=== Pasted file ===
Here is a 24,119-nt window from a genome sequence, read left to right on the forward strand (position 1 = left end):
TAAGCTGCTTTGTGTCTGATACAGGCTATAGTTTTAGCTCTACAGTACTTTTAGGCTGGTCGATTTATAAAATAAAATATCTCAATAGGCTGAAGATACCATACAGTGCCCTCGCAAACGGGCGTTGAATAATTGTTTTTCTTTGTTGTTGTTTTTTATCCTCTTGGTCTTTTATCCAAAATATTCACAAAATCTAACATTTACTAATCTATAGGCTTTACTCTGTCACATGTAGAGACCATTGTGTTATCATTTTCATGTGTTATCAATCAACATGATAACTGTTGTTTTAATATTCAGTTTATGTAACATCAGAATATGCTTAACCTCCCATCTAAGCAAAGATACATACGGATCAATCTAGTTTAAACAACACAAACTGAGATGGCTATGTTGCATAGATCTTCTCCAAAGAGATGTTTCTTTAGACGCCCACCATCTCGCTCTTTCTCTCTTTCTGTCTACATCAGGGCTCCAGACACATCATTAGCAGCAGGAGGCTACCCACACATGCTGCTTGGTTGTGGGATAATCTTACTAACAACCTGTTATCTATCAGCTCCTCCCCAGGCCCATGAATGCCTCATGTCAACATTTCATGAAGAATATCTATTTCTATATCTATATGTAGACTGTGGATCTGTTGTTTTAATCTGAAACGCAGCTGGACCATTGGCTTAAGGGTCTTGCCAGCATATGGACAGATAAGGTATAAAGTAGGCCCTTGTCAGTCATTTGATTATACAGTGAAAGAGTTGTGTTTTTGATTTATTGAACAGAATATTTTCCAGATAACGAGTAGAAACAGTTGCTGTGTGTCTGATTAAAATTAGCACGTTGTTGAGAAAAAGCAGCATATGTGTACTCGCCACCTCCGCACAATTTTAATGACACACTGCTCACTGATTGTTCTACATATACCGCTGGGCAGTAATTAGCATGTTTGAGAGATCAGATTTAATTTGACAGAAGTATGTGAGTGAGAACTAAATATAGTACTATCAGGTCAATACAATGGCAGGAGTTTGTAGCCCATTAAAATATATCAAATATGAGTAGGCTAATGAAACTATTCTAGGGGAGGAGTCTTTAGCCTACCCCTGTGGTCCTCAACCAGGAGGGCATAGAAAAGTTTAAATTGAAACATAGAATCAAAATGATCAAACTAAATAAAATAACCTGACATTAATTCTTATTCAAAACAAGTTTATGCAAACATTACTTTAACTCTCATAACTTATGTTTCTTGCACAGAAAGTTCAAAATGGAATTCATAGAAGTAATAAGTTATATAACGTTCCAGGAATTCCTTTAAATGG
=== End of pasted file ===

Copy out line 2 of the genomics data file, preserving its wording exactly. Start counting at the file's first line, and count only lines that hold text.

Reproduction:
TAAGCTGCTTTGTGTCTGATACAGGCTATAGTTTTAGCTCTACAGTACTTTTAGGCTGGTCGATTTATAAAATAAAATATCTCAATAGGCTGAAGATACCATACAGTGCCCTCGCAAACGGGCGTTGAATAATTGTTTTTCTTTGTTGTTGTTTTTTATCCTCTTGGTCTTTTATCCAAAATATTCACAAAATCTAACATTTACTAATCTATAGGCTTTACTCTGTCACATGTAGAGACCATTGTGTTATCATTTTCATGTGTTATCAATCAACATGATAACTGTTGTTTTAATATTCAGTTTATGTAACATCAGAATATGCTTAACCTCCCATCTAAGCAAAGATACATACGGATCAATCTAGTTTAAACAACACAAACTGAGATGGCTATGTTGCATAGATCTTCTCCAAAGAGATGTTTCTTTAGACGCCCACCATCTCGCTCTTTCTCTCTTTCTGTCTACATCAGGGCTCCAGACACATCATTAGCAGCAGGAGGCTACCCACACATGCTGCTTGGTTGTGGGATAATCTTACTAACAACCTGTTATCTATCAGCTCCTCCCCAGGCCCATGAATGCCTCATGTCAACATTTCATGAAGAATATCTATTTCTATATCTATATGTAGACTGTGGATCTGTTGTTTTAATCTGAAACGCAGCTGGACCATTGGCTTAAGGGTCTTGCCAGCATATGGACAGATAAGGTATAAAGTAGGCCCTTGTCAGTCATTTGATTATACAGTGAAAGAGTTGTGTTTTTGATTTATTGAACAGAATATTTTCCAGATAACGAGTAGAAACAGTTGCTGTGTGTCTGATTAAAATTAGCACGTTGTTGAGAAAAAGCAGCATATGTGTACTCGCCACCTCCGCACAATTTTAATGACACACTGCTCACTGATTGTTCTACATATACCGCTGGGCAGTAATTAGCATGTTTGAGAGATCAGATTTAATTTGACAGAAGTATGTGAGTGAGAACTAAATATAGTACTATCAGGTCAATACAATGGCAGGAGTTTGTAGCCCATTAAAATATATCAAATATGAGTAGGCTAATGAAACTATTCTAGGGGAGGAGTCTTTAGCCTACCCCTGTGGTCCTCAACCAGGAGGGCATAGAAAAGTTTAAATTGAAACATAGAATCAAAATGATCAAACTAAATAAAATAACCTGACATTAATTCTTATTCAAAACAAGTTTATGCAAACATTACTTTAACTCTCATAACTTATGTTTCTTGCACAGAAAGTTCAAAATGGAATTCATAGAAGTAATAAGTTATATAACGTTCCAGGAATTCCTTTAAATGG